A regional infrastructure report issued by the Bluegrass Economic Advancement Movement this week shows the 22-county region between Lexington and Louisville needs to shore up its infrastructure deficiencies to compete nationally and on a global level for economic development. [Business First]

The Waste Water Department may have enough money to pay off an EPA-mandated project, but it’s going to be pretty tight, according to preliminary reports from Sycamore Advisors. [News & Tribune]

Hot Mess Called Cordish Is Just Making Excuses

Yes, kids, your tax dollars paid someone to say your tax dollars are hurting your tax dollars. KFC! Yum Center has actually “added competition and hurt” another taxpayer-subsidized entertainment venue in downtown Louisville: 4th Street Live. That’s according to a long-time Louisville real estate appraiser hired by the Cordish Co., the Baltimore-based developers that own and operate 4th Street Live. [WDRB]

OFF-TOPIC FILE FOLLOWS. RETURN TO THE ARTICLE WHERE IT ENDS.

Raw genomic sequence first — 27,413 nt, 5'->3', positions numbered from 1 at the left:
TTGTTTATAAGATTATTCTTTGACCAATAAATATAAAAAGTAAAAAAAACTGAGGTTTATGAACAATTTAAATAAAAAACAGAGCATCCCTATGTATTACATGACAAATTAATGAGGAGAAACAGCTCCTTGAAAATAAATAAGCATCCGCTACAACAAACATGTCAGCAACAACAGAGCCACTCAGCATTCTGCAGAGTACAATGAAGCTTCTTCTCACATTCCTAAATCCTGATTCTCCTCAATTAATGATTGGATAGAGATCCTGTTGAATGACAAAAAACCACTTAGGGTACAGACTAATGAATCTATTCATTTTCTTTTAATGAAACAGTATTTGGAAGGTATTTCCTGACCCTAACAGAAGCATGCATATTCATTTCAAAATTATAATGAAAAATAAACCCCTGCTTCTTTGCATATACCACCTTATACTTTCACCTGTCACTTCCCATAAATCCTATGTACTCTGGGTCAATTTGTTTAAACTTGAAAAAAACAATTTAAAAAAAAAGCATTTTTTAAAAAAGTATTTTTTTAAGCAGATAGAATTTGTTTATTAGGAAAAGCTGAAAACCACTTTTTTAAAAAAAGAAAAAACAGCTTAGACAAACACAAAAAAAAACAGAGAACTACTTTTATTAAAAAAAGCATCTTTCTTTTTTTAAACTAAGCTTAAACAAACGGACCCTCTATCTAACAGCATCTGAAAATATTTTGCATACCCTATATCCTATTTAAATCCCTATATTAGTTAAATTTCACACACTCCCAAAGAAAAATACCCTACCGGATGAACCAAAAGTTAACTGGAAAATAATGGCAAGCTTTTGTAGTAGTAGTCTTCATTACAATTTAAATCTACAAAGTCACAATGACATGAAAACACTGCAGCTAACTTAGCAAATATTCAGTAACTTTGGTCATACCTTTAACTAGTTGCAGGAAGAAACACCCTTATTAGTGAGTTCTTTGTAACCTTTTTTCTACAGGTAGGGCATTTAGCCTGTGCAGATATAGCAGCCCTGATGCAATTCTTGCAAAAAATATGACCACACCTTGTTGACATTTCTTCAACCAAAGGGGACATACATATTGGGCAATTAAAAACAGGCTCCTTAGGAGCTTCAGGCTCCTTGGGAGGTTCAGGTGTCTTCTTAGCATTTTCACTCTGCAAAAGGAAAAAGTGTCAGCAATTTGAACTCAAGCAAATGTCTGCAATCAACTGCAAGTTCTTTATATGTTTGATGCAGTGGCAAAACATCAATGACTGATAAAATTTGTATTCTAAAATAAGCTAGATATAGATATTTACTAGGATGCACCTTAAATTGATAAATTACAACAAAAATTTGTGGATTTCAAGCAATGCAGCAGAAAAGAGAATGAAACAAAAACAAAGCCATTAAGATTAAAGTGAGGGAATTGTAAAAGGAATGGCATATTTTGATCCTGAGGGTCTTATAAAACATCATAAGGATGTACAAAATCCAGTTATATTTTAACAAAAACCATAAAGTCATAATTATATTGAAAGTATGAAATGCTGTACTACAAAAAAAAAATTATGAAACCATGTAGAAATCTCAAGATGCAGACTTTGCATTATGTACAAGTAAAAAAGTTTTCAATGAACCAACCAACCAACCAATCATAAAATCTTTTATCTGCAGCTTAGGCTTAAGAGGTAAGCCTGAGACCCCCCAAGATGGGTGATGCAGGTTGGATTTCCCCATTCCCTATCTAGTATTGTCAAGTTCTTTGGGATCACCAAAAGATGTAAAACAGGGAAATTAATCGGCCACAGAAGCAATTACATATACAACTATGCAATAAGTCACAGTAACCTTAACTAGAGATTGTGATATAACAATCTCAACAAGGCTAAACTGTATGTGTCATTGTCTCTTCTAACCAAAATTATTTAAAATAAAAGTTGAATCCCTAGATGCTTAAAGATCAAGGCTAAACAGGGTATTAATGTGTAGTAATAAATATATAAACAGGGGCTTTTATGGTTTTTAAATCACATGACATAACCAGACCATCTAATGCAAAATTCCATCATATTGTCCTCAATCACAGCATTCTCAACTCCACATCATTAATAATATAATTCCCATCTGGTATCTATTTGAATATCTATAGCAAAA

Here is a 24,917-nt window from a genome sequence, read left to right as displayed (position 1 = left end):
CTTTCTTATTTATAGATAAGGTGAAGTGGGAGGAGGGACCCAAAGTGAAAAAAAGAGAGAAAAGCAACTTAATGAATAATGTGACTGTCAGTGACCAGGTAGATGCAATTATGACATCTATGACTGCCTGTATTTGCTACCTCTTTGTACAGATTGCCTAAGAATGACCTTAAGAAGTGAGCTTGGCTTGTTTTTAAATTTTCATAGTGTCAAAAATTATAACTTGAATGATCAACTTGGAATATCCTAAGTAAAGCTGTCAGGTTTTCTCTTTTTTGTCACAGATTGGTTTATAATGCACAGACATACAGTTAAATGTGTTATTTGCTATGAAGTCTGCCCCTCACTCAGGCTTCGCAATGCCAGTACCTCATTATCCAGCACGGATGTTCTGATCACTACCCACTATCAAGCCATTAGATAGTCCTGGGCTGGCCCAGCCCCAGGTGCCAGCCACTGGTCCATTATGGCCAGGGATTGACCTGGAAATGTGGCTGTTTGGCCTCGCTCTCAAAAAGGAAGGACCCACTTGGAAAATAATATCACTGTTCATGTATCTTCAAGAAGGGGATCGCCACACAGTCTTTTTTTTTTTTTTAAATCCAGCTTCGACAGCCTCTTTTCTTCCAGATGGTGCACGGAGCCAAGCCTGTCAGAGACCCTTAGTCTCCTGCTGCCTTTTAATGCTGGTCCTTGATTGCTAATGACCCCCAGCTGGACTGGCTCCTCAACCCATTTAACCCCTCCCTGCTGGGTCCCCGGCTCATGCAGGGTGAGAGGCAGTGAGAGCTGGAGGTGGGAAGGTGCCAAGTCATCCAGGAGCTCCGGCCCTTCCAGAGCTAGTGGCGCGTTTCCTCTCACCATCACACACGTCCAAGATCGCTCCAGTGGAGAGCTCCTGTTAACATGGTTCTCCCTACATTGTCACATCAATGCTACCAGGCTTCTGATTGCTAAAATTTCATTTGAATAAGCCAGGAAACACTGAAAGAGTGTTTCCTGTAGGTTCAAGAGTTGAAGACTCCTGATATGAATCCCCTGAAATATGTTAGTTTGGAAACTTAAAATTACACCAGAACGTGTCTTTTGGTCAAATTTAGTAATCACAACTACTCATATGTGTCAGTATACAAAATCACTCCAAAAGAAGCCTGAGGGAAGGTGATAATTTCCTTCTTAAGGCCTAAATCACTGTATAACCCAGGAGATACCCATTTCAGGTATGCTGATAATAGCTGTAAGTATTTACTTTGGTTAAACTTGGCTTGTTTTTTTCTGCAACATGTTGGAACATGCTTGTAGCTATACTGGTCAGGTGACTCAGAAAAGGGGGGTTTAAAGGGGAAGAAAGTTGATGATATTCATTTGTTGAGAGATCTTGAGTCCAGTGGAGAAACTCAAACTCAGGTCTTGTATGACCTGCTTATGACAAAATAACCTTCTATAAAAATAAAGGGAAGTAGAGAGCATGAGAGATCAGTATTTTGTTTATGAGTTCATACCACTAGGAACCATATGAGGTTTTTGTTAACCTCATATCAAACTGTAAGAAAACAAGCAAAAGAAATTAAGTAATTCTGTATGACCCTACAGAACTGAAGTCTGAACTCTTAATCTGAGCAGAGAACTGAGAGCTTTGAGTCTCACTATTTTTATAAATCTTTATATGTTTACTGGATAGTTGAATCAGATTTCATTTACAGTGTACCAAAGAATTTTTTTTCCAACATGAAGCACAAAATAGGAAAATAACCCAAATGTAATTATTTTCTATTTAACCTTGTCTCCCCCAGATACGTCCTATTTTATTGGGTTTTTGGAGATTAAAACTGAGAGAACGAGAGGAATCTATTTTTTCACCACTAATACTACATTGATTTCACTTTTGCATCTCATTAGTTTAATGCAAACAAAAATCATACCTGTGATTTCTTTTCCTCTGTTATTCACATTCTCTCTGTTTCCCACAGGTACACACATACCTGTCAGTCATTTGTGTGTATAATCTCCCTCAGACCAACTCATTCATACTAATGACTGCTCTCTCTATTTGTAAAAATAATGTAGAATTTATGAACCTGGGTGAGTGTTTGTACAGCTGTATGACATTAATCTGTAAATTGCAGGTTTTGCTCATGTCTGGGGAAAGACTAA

Four crosswalks along Fourth Street are going to become works of art. The crosswalks at the intersections of Fourth at Broadway, York, Breckinridge and Kentucky streets will be painted as part of the SoBro ArtWalks Contest, which is seeking crosswalk designs. [C-J/AKN]

A plea deal has been reached for the former Louisville Metro Housing director and her mother. [WHAS11]

In 1964, former Gov. John Y. Brown Jr. and a group of investors paid $2 million to Kentucky Fried Chicken’s Col. Harland Sanders for his legendary chicken business and his secret recipe of 11 herbs and spices. [H-L]

The Kentucky Humane Society (KHS) in Louisville announced Tuesday a $1 million gift from Sam Swope, founder of Sam Swope Auto Group. [WLKY]